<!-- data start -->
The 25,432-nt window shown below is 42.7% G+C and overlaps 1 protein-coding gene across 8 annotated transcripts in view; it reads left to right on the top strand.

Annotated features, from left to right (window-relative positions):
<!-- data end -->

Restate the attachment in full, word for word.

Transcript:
The 25,432-nt window shown below is 42.7% G+C and overlaps 1 protein-coding gene across 8 annotated transcripts in view; it reads left to right on the top strand.

Annotated features, from left to right (window-relative positions):